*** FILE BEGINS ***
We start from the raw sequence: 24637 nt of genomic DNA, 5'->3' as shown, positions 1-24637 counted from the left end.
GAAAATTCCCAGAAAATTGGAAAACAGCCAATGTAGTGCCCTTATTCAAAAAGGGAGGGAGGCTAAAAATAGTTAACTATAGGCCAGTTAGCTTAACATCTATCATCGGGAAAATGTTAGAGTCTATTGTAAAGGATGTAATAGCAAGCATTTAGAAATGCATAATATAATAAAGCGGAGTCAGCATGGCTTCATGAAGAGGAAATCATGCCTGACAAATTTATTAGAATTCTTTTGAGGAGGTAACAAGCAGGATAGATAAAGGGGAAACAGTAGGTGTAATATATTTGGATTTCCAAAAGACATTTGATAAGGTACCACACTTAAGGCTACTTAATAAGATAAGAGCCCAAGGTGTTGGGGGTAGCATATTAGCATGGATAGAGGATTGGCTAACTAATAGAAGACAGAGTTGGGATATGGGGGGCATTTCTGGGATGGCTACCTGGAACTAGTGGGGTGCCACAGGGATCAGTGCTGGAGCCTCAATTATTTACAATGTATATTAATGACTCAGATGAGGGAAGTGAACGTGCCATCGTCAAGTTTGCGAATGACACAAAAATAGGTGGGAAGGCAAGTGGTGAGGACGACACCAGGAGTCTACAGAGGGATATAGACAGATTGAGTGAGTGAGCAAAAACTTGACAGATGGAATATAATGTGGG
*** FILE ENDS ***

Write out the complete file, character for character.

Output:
We start from the raw sequence: 24637 nt of genomic DNA, 5'->3' as shown, positions 1-24637 counted from the left end.
GAAAATTCCCAGAAAATTGGAAAACAGCCAATGTAGTGCCCTTATTCAAAAAGGGAGGGAGGCTAAAAATAGTTAACTATAGGCCAGTTAGCTTAACATCTATCATCGGGAAAATGTTAGAGTCTATTGTAAAGGATGTAATAGCAAGCATTTAGAAATGCATAATATAATAAAGCGGAGTCAGCATGGCTTCATGAAGAGGAAATCATGCCTGACAAATTTATTAGAATTCTTTTGAGGAGGTAACAAGCAGGATAGATAAAGGGGAAACAGTAGGTGTAATATATTTGGATTTCCAAAAGACATTTGATAAGGTACCACACTTAAGGCTACTTAATAAGATAAGAGCCCAAGGTGTTGGGGGTAGCATATTAGCATGGATAGAGGATTGGCTAACTAATAGAAGACAGAGTTGGGATATGGGGGGCATTTCTGGGATGGCTACCTGGAACTAGTGGGGTGCCACAGGGATCAGTGCTGGAGCCTCAATTATTTACAATGTATATTAATGACTCAGATGAGGGAAGTGAACGTGCCATCGTCAAGTTTGCGAATGACACAAAAATAGGTGGGAAGGCAAGTGGTGAGGACGACACCAGGAGTCTACAGAGGGATATAGACAGATTGAGTGAGTGAGCAAAAACTTGACAGATGGAATATAATGTGGG